Jan 21, 2022 |
Over half of the physicians and nurses in the United States have reported symptoms of physician burnout and it’s estimated to be costing the US healthcare system $4.6 billion due to reduced hours, physician turnover, and expenses associated with finding and hiring replacements. The COVID pandemic has further compromised an already fragile and overstretched workforce. Electronic health records have been acknowledged as both a contributor to burnout as well as recognized as a vehicle for exacerbating the underlying business drivers for burnout such as requirements and regulations for prior authorization, documentation, quality reporting, and reimbursement.
The Data Tsunami in Healthcare
Clinicians are facing an exponentially growing data tsunami with the adoption of solutions for Remote Patient Monitoring, Artificial Intelligence, Precision Medicine and Social Determinants of Health. They spend much of their day toggling, scrolling, and spelunking into multiple information silos to access data that will help them take care of their patients. Health systems are challenged to stitch these environments together with native EHR functionality thus much of the data is in disjointed silos. Clinicians are forced to bear enormous task interference and cognitive burdens to interpret a meaningful narrative out of all the bits and pieces. Many people define healthcare as essentially a knowledge and data processing discipline. And yet, it is also a discipline that is most effective when the patient experiences a caring and connected relationship with their clinicians. This relationship, which is also a social determinant of health, is undermined when clinicians are too burned out and overloaded to create that caring connection. Further, the promised improvements in quality from patient engagement tools may go unrealized if clinicians find accessing them too difficult.
Imagine a world where a clinician can launch a Behavioral Health app, seamlessly embedded in the patient chart, that assembles patient-reported PHQ9s, medication history longitudinal graphs, dispensing data, laboratory data, and decision support recommendations into a single, longitudinal view with intuitive visualizations. The HL7 FHIR standard is potentially a major enabler since it incorporates real-time interoperability with (a) support for embedding SMART applications into FHIR-enabled EMRs and (b) support for cross-platform CDS.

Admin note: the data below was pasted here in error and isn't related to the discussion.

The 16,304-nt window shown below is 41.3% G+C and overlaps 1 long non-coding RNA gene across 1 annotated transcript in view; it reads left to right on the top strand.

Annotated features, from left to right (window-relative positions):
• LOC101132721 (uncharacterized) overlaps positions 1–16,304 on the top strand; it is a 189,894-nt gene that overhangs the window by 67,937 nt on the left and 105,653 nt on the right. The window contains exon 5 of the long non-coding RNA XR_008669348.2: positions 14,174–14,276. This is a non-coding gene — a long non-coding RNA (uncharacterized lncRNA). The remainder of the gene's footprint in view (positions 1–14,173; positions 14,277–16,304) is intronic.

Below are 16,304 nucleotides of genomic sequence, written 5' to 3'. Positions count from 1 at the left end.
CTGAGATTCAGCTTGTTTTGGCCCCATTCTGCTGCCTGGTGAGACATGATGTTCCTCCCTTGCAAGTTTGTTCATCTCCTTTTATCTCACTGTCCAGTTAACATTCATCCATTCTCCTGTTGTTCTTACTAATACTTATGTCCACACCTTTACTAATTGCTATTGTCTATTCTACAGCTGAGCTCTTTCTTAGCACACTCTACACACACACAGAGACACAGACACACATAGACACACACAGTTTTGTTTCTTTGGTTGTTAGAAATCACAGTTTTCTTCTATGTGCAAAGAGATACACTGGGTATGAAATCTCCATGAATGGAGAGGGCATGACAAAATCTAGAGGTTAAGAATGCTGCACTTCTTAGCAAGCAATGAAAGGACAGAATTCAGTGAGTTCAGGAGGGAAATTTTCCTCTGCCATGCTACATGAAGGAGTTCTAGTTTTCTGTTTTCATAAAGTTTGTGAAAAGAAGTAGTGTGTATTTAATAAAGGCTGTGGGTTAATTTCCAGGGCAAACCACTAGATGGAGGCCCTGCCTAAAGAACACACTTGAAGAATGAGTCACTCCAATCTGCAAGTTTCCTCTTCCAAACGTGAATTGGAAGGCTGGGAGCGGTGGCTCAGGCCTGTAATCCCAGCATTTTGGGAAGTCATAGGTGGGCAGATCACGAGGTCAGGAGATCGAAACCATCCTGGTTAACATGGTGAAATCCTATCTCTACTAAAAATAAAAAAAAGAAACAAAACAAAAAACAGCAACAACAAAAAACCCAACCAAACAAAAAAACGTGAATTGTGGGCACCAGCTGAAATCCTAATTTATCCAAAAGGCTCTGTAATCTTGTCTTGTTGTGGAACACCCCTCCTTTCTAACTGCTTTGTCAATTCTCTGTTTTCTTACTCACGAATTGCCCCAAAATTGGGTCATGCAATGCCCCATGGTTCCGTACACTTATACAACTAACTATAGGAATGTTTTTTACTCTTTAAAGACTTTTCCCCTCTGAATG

Rescued by SMART on FHIR
What does FHIR enable? The development of cross-EHR platform applications that can integrate into rather than disrupt clinical workflows that typically happen in the EMR. The art in this craft is the creativity that goes into creating elegant SMART applications that can produce high-value clinical insights applicable to the context in which they are used. The 5 rights of CDS apply (the right information, to the right person, in the right intervention format, through the right channel,at the right time in workflow) but these solutions typically need to go well beyond that in order to support key factors such as usability (presentation), utility, actionability and graceful EMR workflow integration. In our experience, to successfully create such SMART on FHIR apps (we call them Sapphire® Facets), it has been essential to leverage our team’s expertise in clinical data representation standards, data deduplication, decision support, clinical workflow design, and particularly, the diverse vendor approaches to implementing FHIR.
The healthcare industry sorely needs platforms that are interoperable with EHRs to craft thoughtfully curated and integrated visualizations and workflows that improve the quality of life, efficiency, and effectiveness of everyone on the care team. Clinicians and their support staff will greatly benefit from solutions that anticipate their needs and cull the data tsunami for the data and knowledge most relevant to supporting their ability to optimize patient engagement and clinical outcomes.